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Hot Stuff: My girl’s fallen out of love

Is it the end of the road for us, a reader asks the DIVA sexpert

Gemma Halsey

Fri, 30 Nov 2012 10:46:32 GMT | Updated 1 years today

Dear Hot Stuff,

 

I am in love with a beautiful woman I have been with for just under five years now. She is the love of my life but I'm not sure that it's mutual. We seem to be having some difficulties, I am really quite afraid of what they might mean for 'our' future. I can't seem to picture myself without her, it pains me to imagine it. 

 

I think the problem is me. I'm too childish - I like to make her smile and when I'm in awkward situations I just make a fool of myself. But I know that I also behave this way as a protection. I have been through the worst trauma one can go through, something which has been really hard to deal with, although my partner has stuck by me through it all. She has been my rock, but my behaviour makes it difficult for her to connect with me.

 

Aside from all of this, my partner isn't exactly 'out and proud'. We both came 'out' at college, but since then, she has proceeded to climb back in the closest and close the door behind her! So I find it difficult knowing I don't exist in her world outside the house - her workmates don't know about me, her friends, etc. She must be ashamed of me, right? 

 

When I suggest doing things like going out for a meal, just the two of us, she shuts me down. She really wants to make new friends and pursue that rather than talk about us and sort it all out. Our sex-life is non-existent, in fact when we do make love, the contact feels so overwhelming, I find myself crying. What does that mean? She seems incapable of giving me the one thing I need right now - reassurance. She feels like an ice queen, wanting to get rid of me but just not sure how to...

 

I feel very alone, isolated and unwanted. I have a major health issue that means I'm not at work, which is driving me crazy and I spend all of time imagining life without her. I have nothing, nothing to wake up for in the morning or even live for. She has been my world for so long, and I'm afraid without my world I'm just going to be nothing and have nothing... Please advise me, I don't want to wear a fake smile and, most of all, I don't want to burden her any longer. If I've outstayed my welcome in her life, and the only way to make her happy would be leaving, then I shall leave in hope she finds true love and happiness.

 

Julie from Tyneside

 

 

Dear Troubled from Tyneside,

 

This is all very sad, Troubled, very sad indeed. There are clearly a lot of different problems that have merged into one and everything has become very bleak.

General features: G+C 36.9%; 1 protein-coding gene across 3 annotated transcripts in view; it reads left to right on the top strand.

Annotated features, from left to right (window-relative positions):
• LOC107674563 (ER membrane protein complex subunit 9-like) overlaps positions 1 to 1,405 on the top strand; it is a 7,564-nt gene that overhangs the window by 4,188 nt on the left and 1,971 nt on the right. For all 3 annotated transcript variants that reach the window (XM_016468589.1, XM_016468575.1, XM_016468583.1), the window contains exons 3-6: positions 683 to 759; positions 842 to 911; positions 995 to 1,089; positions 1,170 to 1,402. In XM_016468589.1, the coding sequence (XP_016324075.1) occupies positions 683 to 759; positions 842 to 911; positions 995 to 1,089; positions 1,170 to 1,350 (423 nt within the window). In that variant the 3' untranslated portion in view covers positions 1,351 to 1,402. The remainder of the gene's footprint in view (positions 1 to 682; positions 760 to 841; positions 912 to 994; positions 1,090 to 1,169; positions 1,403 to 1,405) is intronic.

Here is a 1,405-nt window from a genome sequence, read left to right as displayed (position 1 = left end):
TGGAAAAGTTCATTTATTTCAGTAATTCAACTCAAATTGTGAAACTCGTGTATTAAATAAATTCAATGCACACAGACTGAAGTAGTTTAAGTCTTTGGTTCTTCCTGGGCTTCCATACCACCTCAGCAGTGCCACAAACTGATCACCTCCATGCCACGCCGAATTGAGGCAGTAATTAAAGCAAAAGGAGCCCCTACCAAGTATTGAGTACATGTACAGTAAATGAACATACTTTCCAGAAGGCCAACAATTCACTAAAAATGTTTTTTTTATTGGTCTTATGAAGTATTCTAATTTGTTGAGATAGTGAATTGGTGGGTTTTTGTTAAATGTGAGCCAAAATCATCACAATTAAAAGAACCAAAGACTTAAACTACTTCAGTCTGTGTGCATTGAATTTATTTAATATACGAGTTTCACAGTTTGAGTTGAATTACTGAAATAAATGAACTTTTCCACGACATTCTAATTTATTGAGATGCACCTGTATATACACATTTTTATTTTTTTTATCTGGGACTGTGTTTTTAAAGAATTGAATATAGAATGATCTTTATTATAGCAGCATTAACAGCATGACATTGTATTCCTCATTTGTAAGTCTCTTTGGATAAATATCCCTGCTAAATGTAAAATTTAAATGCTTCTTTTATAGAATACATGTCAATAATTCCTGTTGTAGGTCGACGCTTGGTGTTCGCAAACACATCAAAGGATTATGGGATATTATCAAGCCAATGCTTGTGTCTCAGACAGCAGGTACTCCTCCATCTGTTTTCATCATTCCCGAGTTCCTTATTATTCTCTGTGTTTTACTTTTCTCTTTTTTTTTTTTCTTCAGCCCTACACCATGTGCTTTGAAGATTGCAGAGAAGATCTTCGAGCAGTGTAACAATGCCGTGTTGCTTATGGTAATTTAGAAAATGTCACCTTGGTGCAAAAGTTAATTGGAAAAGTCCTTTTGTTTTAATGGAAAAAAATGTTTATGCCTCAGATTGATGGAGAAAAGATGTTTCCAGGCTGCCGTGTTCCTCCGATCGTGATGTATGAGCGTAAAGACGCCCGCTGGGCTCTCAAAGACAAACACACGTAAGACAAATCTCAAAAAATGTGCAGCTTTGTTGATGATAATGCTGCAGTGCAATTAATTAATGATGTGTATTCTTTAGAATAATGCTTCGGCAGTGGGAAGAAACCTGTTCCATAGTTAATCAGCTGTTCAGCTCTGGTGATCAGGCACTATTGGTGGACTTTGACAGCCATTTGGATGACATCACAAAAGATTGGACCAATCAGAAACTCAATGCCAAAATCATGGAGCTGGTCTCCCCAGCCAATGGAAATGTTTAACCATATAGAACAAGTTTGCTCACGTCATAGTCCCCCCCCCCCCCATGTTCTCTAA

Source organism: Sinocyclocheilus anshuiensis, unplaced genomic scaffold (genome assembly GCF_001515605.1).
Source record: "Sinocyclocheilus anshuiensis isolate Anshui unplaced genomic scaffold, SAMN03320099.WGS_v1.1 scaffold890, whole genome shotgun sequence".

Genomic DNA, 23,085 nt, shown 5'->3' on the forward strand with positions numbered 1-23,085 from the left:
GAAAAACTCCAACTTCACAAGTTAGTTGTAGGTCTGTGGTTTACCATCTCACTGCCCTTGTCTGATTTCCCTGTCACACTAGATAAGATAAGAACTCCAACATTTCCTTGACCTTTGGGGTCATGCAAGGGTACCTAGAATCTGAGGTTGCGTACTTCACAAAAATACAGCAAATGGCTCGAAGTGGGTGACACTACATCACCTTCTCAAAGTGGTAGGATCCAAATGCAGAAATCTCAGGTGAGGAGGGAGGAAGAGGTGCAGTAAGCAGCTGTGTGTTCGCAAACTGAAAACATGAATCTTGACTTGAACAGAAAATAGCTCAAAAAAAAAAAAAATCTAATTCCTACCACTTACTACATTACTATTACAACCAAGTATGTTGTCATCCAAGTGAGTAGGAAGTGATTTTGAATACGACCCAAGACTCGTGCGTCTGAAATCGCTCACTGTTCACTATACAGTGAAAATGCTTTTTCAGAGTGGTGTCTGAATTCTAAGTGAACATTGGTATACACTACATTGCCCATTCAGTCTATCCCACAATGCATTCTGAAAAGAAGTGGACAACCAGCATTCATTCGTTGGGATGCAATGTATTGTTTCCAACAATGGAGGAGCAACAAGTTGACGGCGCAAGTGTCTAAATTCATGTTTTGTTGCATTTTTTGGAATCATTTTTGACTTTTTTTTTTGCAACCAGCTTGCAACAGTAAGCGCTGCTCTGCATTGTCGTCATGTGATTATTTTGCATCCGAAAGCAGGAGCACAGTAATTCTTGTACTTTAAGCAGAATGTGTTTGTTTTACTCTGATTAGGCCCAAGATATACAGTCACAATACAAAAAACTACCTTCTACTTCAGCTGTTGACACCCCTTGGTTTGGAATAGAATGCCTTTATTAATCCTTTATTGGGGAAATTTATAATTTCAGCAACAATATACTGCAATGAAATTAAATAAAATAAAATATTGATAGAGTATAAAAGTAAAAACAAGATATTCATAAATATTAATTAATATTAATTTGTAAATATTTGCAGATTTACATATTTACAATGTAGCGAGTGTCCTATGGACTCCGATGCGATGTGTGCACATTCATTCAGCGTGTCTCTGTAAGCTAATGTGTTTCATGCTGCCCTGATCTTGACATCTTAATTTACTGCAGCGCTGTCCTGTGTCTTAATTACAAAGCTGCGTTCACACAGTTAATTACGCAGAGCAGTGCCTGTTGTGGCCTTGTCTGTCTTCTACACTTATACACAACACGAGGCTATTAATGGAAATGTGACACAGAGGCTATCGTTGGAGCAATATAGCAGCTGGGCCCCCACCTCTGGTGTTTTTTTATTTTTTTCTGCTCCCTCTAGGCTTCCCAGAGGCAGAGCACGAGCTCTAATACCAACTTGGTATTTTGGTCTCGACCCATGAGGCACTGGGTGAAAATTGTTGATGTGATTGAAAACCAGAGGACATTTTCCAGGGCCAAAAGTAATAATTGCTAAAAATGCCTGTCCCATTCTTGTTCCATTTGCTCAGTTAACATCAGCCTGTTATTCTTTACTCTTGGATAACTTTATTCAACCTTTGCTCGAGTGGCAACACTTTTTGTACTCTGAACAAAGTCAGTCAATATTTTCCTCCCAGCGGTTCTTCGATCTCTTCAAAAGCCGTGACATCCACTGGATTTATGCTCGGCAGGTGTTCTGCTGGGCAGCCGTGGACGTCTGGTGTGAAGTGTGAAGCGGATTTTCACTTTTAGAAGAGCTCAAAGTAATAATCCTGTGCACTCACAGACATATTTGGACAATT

My advice for you is very simple. You need a break with everything that has gone rotten and a new start. Of course I know that this is much easier said than done. 

 

There seem to be three main strands of issue. One, your relationship has become strained because of, two, your physical and emotional health issues, none of which is helped by the fact that, three, you don't work and have nothing to focus on or construct. (In my opinion. I'm no psychologist and so please treat this advice as mere council from someone with stricken with an almost pathological common sense!) I don't know the nature of your health issues, but I can only advise you as strongly as possible to attempt to engage in some sort of constructive activity that I believe will help your self-esteem and allow you to have a sense of productivity. Why not try working from home via the internet; why not start a blog or a website? Something, anything that will permit you to engage in a project and give somewhere to direct your energy.

 

As for your relationship, it can be very difficult for to emerge unscathed through traumatic situations and experiences. It all depends on the nature of the person that you're with and how willing and ready they are to engage with and support you. It sounds to me like, sadly, though your partner has been capable of being there for you, finally the pressure has become too much. Somewhere along the way, something has become tired. It happens in most relationships. The fact that you know this makes it worse. We tend to become clingy when we feel someone slipping away when what we really need to do is let them breathe and reflect. 

 

But it's not only your partner that needs to reflect on the future of your relationship. You must also think about whether it's a relationship that is helping you as a person, or not. It's horrible, but sometimes we have to be selfish and say, 'I need to take care of myself.' Relationships and partners can't be the only thing capable of saving us. We also have to be able to say 'I CAN take care of myself.' Don't stay clinging on to memories of what the relationship has been, ask yourself, is it a pleasant feeling knowing that someone wants to 'get rid of you'? No! You're worth more than that. 

 

And finally, you must never, ever, think that you have nothing to wake up for. Be strong, be selfish. You will always have YOU to wake up for. 

 

If things seem really too bleak, you can always try seeking professional help. A good counsellor or therapist can help you find a sense of perspective and recover your self-confidence when all seems lost. Search http://www.thelesbiantherapistdirectory.co.uk/ and http://www.pinktherapy.com/ for LGBT-friendly therapists in your area, or ask your doctor for a referral. You do not have to deal with these feelings alone.

 

 

Have an issue that you would like to see treated? All queries will be kept anonymous, except of course if tweeted, in which case they might be a little less anonymous.

 


Email hotstuff@divamag.co.uk or tweet @GemmaHalsey

 

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